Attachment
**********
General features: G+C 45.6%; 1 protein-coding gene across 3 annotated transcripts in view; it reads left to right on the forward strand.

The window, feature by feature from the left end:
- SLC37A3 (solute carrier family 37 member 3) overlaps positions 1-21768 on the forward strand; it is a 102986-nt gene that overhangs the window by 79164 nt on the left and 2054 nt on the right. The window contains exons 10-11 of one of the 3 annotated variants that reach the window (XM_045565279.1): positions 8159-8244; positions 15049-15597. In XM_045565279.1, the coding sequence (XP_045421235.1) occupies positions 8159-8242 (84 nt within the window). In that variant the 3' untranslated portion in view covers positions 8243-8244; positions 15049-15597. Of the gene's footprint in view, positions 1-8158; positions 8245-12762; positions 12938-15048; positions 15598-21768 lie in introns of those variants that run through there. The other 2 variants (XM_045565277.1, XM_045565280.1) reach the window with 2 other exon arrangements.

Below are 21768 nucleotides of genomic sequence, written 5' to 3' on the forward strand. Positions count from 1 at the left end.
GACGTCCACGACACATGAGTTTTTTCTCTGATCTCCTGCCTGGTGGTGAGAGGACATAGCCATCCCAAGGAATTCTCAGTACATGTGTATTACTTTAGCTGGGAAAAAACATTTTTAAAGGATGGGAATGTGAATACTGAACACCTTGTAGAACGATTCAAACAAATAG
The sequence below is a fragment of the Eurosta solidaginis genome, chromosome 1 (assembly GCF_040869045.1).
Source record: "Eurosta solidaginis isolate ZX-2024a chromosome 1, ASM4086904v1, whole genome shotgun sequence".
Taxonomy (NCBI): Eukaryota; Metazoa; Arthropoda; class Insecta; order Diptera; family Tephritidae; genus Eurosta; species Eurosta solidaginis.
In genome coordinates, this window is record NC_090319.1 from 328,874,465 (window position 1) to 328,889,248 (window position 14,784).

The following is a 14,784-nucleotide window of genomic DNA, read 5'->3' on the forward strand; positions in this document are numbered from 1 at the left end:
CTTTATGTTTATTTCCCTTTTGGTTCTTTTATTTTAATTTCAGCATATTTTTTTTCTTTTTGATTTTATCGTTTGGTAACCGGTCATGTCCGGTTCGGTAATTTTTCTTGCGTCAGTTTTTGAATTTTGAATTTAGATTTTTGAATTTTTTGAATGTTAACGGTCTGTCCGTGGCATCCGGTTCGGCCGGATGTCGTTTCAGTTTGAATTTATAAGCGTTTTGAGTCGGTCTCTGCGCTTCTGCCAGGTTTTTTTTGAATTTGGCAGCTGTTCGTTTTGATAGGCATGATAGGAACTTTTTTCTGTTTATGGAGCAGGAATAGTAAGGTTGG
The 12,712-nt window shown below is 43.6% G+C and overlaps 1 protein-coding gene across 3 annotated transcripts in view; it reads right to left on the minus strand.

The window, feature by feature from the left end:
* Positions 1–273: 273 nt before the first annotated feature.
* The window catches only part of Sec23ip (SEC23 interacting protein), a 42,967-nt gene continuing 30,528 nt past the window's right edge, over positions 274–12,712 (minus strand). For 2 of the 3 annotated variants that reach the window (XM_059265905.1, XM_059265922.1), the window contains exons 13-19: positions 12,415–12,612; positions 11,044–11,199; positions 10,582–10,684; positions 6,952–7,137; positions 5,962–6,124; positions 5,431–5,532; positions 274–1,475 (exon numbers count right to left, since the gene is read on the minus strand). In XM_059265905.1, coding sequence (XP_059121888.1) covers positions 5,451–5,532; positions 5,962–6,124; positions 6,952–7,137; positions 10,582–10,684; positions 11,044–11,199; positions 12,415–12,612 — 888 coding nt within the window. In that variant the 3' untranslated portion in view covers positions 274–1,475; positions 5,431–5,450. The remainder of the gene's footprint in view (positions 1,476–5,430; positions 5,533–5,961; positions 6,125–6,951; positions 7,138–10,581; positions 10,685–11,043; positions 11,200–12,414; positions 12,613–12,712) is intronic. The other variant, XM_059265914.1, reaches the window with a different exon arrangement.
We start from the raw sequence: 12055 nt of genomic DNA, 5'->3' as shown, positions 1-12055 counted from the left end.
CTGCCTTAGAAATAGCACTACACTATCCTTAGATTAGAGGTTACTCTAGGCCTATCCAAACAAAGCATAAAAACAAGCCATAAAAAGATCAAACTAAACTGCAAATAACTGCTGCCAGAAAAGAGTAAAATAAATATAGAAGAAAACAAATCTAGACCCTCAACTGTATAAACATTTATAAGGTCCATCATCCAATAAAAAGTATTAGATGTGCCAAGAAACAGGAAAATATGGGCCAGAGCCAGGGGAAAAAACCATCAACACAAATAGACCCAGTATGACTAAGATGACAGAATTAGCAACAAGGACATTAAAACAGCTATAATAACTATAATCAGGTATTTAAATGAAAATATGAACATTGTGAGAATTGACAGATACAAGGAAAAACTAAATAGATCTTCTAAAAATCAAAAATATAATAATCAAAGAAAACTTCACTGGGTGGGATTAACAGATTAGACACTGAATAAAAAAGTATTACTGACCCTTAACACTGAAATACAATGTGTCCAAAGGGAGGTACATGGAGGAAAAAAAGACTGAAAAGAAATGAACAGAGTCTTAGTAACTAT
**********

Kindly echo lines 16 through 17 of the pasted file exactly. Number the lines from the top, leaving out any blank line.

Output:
We start from the raw sequence: 12055 nt of genomic DNA, 5'->3' as shown, positions 1-12055 counted from the left end.
CTGCCTTAGAAATAGCACTACACTATCCTTAGATTAGAGGTTACTCTAGGCCTATCCAAACAAAGCATAAAAACAAGCCATAAAAAGATCAAACTAAACTGCAAATAACTGCTGCCAGAAAAGAGTAAAATAAATATAGAAGAAAACAAATCTAGACCCTCAACTGTATAAACATTTATAAGGTCCATCATCCAATAAAAAGTATTAGATGTGCCAAGAAACAGGAAAATATGGGCCAGAGCCAGGGGAAAAAACCATCAACACAAATAGACCCAGTATGACTAAGATGACAGAATTAGCAACAAGGACATTAAAACAGCTATAATAACTATAATCAGGTATTTAAATGAAAATATGAACATTGTGAGAATTGACAGATACAAGGAAAAACTAAATAGATCTTCTAAAAATCAAAAATATAATAATCAAAGAAAACTTCACTGGGTGGGATTAACAGATTAGACACTGAATAAAAAAGTATTACTGACCCTTAACACTGAAATACAATGTGTCCAAAGGGAGGTACATGGAGGAAAAAAAGACTGAAAAGAAATGAACAGAGTCTTAGTAACTAT